One Law Theology – Is it Just Replacement Theology?

Is it Just Replacement Theology?

By Tim Hegg

A recent article was written by Russ Resnik and Daniel Juster entitled “One Law Movements: A Challenge to the Messianic Jewish Community.” In this eight page article, the authors take to task those of us who teach that God’s Torah is the privilege and obligation of all His people, Jew and non-Jew alike. They do so by suggesting how our teaching is flawed both historically and exegetically. In the end, they conclude that our position is actually a repackaged form of “Replacement Theology.” My purpose in this response is to defend what I understand to be the biblical teaching on this subject, and to encourage believers in Yeshua to the “obedience of faith” (Rom 1:5).

What’s All the Hype About the Torah?

My first question as I read this short paper was simply this: “why are these authors so worked up about Gentile believers pursuing a life of obedience to the Torah?” The reason I ask this question is because it is widely known that many leaders, rabbis, and teachers of the denominations or fellowship of congregations they represent have openly expressed their view that the Torah, or Law, is no longer an obligation for those who have come to faith in Yeshua. And they live out what they believe. I have attended UMJC and MJAA congregations where the Judaica Shop is open on Shabbat, where visiting Messianic musicians sell their recordings after the Torah service, and congregates retreat to their favorite restaurant following the Shabbat morning service. Some don’t seem to have any qualms about shrimp on ice at their wedding receptions, and it’s not uncommon to hear bold statements that “since we are members of the New Covenant, we are free from the Law.” In fact, I wonder if it might not be appropriate to label some groups within “Messianic Judaism” as “Reform Messianic Judaism?” The reason I suggest this is that some time ago my wife and I attended the local Reform Synagogue for nearly a year.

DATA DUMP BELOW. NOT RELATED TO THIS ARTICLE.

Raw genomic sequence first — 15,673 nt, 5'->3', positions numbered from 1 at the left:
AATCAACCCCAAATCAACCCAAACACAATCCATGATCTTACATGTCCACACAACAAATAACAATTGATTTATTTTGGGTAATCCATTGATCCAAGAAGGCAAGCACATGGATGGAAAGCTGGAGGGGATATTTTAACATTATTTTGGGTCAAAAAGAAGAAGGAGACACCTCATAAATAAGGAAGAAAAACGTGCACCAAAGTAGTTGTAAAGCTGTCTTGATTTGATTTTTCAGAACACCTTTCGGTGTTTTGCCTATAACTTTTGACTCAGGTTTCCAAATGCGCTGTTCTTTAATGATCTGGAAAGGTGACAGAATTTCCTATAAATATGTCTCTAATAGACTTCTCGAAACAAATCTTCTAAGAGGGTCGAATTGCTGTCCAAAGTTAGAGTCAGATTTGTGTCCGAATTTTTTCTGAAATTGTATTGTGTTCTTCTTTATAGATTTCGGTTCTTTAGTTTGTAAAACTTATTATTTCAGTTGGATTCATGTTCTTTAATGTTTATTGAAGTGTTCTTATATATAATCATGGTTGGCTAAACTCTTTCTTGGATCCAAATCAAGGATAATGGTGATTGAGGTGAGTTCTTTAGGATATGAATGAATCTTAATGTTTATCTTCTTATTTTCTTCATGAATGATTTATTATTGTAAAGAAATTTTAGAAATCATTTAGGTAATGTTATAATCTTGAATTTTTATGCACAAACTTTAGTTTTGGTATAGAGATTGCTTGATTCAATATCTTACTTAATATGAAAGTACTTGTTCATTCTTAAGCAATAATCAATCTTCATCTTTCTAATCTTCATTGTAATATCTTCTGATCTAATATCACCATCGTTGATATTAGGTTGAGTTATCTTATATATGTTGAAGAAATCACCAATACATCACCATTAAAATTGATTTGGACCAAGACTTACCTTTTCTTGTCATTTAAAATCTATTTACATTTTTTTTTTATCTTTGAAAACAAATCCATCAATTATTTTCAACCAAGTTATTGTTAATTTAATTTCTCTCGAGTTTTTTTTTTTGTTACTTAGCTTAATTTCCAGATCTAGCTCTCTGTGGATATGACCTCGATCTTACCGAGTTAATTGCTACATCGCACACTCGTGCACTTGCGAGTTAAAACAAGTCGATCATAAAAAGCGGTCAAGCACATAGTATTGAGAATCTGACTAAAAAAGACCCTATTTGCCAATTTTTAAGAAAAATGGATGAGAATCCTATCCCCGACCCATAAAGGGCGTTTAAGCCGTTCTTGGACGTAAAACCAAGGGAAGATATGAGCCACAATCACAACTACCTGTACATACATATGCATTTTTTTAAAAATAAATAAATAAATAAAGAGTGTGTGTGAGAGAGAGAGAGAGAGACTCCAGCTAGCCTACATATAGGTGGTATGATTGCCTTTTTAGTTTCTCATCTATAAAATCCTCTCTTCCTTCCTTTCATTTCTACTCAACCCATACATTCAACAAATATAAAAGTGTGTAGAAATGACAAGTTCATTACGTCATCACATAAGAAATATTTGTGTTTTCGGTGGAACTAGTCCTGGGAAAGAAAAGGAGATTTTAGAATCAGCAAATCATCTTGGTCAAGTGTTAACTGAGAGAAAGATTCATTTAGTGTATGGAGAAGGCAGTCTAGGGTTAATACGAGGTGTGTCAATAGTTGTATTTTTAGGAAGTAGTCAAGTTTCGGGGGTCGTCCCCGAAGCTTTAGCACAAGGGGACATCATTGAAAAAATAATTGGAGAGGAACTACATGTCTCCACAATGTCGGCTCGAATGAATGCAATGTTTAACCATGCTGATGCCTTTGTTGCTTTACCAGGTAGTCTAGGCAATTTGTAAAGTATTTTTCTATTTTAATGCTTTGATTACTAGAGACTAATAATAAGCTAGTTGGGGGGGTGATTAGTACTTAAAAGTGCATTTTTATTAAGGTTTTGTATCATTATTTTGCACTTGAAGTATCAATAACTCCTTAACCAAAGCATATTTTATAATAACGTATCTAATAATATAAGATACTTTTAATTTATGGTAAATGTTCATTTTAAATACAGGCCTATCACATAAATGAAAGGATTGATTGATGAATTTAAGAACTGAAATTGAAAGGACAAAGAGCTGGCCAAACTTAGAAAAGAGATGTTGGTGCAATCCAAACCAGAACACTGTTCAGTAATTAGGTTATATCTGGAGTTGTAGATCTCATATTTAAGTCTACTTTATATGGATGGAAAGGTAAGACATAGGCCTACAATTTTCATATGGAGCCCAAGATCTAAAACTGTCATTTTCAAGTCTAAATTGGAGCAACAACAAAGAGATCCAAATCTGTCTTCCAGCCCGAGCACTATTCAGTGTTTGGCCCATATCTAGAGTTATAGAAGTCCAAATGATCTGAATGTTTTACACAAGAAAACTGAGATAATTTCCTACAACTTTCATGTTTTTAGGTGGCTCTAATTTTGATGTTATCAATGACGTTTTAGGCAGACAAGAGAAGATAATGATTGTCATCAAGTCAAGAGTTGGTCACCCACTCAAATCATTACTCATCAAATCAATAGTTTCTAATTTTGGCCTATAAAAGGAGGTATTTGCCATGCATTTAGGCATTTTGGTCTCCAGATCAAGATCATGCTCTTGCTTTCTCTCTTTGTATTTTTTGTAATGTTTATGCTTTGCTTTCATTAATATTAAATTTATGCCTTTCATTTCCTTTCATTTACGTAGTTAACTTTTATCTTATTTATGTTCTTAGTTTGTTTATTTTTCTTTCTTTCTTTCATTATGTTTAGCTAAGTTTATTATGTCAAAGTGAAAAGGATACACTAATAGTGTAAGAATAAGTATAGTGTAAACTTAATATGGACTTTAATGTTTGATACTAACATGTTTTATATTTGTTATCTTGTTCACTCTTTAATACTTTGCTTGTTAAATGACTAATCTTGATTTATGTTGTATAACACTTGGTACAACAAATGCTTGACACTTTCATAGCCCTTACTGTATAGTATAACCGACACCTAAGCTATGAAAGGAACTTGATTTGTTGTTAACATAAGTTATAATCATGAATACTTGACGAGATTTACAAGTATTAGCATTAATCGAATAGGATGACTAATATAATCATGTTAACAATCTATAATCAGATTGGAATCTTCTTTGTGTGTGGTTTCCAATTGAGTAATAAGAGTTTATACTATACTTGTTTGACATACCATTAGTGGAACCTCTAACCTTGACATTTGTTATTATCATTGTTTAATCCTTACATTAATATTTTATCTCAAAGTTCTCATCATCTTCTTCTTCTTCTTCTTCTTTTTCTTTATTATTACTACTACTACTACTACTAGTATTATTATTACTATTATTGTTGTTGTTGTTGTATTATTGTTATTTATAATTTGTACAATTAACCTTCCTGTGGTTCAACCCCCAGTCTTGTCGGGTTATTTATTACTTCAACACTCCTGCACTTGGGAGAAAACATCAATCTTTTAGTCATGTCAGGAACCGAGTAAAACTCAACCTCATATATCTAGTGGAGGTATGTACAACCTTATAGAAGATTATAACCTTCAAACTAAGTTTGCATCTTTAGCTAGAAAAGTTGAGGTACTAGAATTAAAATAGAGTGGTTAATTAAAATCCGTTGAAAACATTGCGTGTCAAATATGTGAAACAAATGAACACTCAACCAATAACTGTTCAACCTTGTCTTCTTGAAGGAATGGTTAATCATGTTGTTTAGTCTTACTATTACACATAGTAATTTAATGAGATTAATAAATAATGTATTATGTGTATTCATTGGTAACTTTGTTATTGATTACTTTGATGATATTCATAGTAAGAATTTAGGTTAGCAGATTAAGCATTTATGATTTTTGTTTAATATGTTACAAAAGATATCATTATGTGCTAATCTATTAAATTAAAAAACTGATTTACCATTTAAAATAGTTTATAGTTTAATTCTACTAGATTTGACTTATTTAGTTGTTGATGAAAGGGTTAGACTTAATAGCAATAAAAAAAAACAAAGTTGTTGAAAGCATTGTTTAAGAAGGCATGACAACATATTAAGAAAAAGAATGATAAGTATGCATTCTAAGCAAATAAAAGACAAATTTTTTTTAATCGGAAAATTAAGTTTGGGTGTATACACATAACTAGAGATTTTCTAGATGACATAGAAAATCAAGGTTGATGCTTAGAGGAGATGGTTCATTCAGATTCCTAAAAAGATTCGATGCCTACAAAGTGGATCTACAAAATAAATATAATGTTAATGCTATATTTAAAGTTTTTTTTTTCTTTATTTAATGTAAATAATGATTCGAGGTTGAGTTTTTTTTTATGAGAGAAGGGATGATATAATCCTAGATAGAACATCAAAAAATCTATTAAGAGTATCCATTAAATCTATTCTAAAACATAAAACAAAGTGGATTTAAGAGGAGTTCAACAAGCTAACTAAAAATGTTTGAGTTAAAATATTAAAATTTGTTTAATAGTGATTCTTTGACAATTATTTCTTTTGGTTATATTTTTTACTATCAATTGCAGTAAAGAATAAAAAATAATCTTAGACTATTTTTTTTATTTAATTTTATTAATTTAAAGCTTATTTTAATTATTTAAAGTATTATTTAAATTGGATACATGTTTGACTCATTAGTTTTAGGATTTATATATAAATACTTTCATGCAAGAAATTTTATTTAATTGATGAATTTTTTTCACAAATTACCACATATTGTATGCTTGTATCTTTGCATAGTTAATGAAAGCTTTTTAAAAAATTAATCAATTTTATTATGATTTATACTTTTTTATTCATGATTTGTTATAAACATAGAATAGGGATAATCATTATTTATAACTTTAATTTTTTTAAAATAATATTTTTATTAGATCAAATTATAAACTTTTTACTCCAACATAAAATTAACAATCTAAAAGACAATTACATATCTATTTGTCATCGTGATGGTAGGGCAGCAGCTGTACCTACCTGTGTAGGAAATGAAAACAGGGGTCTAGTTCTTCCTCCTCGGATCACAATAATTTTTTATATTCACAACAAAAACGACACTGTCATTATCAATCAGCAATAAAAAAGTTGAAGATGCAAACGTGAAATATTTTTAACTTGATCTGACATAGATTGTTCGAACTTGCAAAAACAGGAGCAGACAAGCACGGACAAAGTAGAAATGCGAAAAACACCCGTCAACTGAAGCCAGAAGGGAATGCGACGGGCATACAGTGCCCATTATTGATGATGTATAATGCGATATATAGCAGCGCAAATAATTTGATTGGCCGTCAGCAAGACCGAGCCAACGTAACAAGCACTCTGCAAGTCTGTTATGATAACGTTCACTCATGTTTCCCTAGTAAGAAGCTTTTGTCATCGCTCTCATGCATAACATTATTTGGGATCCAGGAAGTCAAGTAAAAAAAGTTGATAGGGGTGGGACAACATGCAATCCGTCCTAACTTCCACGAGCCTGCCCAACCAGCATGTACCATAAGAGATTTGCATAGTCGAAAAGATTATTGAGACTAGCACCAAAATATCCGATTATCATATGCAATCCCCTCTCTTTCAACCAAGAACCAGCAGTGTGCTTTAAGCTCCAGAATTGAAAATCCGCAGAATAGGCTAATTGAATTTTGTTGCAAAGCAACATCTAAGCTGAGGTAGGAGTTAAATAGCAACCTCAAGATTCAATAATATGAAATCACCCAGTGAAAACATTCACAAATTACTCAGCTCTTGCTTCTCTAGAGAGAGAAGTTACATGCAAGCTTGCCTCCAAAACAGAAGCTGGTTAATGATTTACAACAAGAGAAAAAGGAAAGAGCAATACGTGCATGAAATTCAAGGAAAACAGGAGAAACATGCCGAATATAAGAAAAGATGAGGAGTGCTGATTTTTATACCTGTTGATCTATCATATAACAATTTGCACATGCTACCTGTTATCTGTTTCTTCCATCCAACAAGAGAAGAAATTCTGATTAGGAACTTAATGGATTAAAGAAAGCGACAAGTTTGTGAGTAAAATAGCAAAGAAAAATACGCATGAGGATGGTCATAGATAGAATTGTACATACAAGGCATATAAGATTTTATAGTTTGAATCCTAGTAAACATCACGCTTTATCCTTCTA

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Tim Hegg

President / Instructor

Tim graduated from Cedarville University in 1973 with a Bachelor’s Degree in Music and Bible, with a minor in Philosophy. He entered Northwest Baptist Seminary (Tacoma, WA) in 1973, completing his M.Div. (summa cum laude) in 1976. He completed his Th.M. (summa cum laude) in 1978, also from NWBS. His Master’s Thesis was titled: “The Abrahamic Covenant and the Covenant of Grant in the Ancient Near East”. Tim taught Biblical Hebrew and Hebrew Exegesis for three years as an adjunct faculty member at Corban University School of Ministry when the school was located in Tacoma. Corban University School of Ministry is now in Salem, OR. Tim is a member of the Evangelical Theological Society and the Society of Biblical Literature, and has contributed papers at the annual meetings of both societies. Since 1990, Tim has served as one of the Overseers at Beit Hallel in Tacoma, WA. He and his wife, Paulette, have four children, nine grandchildren, and three great-grandchildren.